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March 31, 2013 5:42 pm
Barack Obama has said his biggest goal is to revive the US middle class. “Our country cannot succeed when a shrinking few do very well and a growing many barely make it,” the president said in his inaugural address. It remains to be seen whether higher inequality lowers the US growth rate, as Mr Obama hinted (and some economists fear). The chances are that it does. Either way, Mr Obama has been unable to check America’s most unequal distribution of income since the 1920s. Is it within his means to do so?
The tide against him is powerful. For the past three years, Washington has been consumed in fiscal battles. But in his budget launch next week, Mr Obama will have his best chance before the 2014 midterm elections to shift the focus from deficit reduction to broad-based growth – though the two are entirely compatible. The US budget deficit is already on course to fall to about 4 per cent of gross domestic product within five years. And America’s real fiscal challenge will only start to be felt 10 years from now when retirement costs, such as those from the Medicare healthcare programme, begin to rise sharply. It might be a good moment to pivot to today’s problems.
In June the US will enter its fifth year of post-financial crisis recovery. However, each year has brought slightly lower middle-class incomes than the last. According to data from Sentier Research, US median household income dropped by 1.1 per cent from January to February, to $51,404. It is now 5.6 per cent below where it was in June 2009, when the recovery began ($54,437). And it is 8.9 per cent below where it was at the start of the century. At this rate – and for all Mr Obama’s efforts – the middle class could suffer a double-digit fall during his presidency.
It is a different story at the top. According to David Cay Johnston of Syracuse University, the wealthiest 10 per cent of Americans have taken 149 per cent of the growth since 2009 (the bottom 90 per cent have seen their incomes shrink). The top 1 per cent – those earning $366,623 or more – have taken 81 per cent of the fruits of the recovery. And the top one in 10,000 – those starting at $7.97m a year – hogged an astonishing 39 per cent of the growth. That means America’s top 15,837 households have gained almost as much as the remaining 158.4m.
This is not the kind of record Mr Obama wants. John Rawls, the great US political philosopher, said inequality was justified if it was of greatest benefit to the worst off. Clearly, Rawls’ condition no longer holds. There is nothing inherently wrong with wide inequality. The prospect of large rewards spurs talented people to excel, which benefits everyone. But if growing inequality is accompanied by absolute declines in incomes, society is far less likely to tolerate it.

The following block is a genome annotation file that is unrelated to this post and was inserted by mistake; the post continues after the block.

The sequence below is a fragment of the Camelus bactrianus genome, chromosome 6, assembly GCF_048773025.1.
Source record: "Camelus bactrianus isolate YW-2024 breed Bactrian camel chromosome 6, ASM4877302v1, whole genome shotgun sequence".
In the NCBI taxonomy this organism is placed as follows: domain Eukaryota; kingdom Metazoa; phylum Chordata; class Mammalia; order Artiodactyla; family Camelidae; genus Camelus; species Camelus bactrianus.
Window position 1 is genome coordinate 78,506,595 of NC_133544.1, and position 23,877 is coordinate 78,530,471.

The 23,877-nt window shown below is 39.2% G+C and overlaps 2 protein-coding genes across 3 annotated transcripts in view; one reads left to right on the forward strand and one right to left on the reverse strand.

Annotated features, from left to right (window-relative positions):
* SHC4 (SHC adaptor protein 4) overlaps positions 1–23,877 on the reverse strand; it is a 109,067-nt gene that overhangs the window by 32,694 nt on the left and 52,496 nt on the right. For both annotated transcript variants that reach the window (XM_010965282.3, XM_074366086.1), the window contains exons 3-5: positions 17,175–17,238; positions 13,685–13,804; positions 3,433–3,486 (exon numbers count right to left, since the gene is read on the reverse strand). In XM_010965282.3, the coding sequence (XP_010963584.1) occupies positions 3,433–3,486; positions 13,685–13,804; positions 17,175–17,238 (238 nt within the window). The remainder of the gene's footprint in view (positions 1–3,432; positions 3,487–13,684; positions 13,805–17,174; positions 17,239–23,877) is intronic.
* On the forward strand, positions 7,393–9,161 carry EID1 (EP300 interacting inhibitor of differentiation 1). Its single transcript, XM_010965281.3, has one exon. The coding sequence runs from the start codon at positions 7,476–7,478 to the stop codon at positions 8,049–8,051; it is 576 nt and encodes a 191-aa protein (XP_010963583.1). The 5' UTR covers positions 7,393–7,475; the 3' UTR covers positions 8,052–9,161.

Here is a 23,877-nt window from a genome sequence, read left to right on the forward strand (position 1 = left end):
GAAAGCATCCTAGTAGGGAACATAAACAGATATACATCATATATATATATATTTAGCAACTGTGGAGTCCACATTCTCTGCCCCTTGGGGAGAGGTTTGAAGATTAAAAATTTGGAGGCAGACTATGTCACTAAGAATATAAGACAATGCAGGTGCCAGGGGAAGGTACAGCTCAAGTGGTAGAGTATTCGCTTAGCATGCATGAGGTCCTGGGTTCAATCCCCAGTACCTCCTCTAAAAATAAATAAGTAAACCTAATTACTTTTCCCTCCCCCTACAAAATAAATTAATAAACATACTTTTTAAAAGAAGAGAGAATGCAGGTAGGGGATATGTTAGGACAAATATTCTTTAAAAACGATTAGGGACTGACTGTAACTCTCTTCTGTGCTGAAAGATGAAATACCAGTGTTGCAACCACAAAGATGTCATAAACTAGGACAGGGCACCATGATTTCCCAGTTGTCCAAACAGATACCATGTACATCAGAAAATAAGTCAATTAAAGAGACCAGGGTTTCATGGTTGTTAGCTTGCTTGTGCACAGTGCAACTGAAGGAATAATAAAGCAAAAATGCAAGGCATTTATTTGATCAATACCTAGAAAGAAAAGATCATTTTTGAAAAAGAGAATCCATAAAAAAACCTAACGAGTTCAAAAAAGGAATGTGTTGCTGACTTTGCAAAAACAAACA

And there is a lot of evidence to suggest economic growth does suffer if inequality becomes too acute. In 2011 the International Monetary Fund published a paper that suggested economies grow faster when there is less inequality – a key reason why east Asia outpaced Latin America in the last generation. Sceptics point out that the IMF’s findings only show a correlation between inequality and lower growth, rather than a causal link. That is true.
But US growth is driven by consumer demand. It is hard to believe that higher spending by the very wealthy will indefinitely make up for the rest’s belt-tightening. Everyone, including US chief executives, who are sitting on $1.45tn of uninvested cash, has a stake in an economy that fires on all cylinders.
Few disagree that inequality is also blunting the effectiveness of US monetary policy. The Wall Street bull market has clearly returned. Last week both the Dow Jones Industrial Average and the S&P 500 broke through to new highs. But very little of the US Federal Reserve’s easy money has found its way on to Main Street.
Such deep-rooted trends are not easily fixed. There are many contributors to US inequality, including the rise of robots, faster globalisation and a domestic tax code customised largely for special interests. Some of the more obvious palliatives, such as a higher minimum wage and a more progressive Social Security tax, would have an almost instant effect on incomes. Others, such as boosting the quality of US education, will take 20 years to bear fruit. Upgrading the quality of US infrastructure would fall somewhere in between.
In one form or another Mr Obama has proposed all these steps since 2009. But few stand any chance of enactment unless Republicans feel they have a stake in the outcome. The White House’s only realistic chance lies in a fiscal grand bargain that would combine its “cut to invest” proposals with the promise of once-in-a-generation tax reform. Unlikely though its chances may be, it would still get better odds than the status quo. And it would offer Republicans a chance to escape their plutocratic branding. Everyone likes to pay lip service to equality of opportunity.
Most Americans do not begrudge people such as Google co-founders Sergey Brin and Larry Page their fortunes. Nor should they. The question is whether high self-sustaining growth is possible amid flat or falling incomes. There are reasons to be sceptical. Mr Obama has so far failed to convince Washington that a stagnant middle class is bad for US growth. He should keep trying. If the US president means what he says, this is the challenge of his time.
This article is subject to a correction and has been amended
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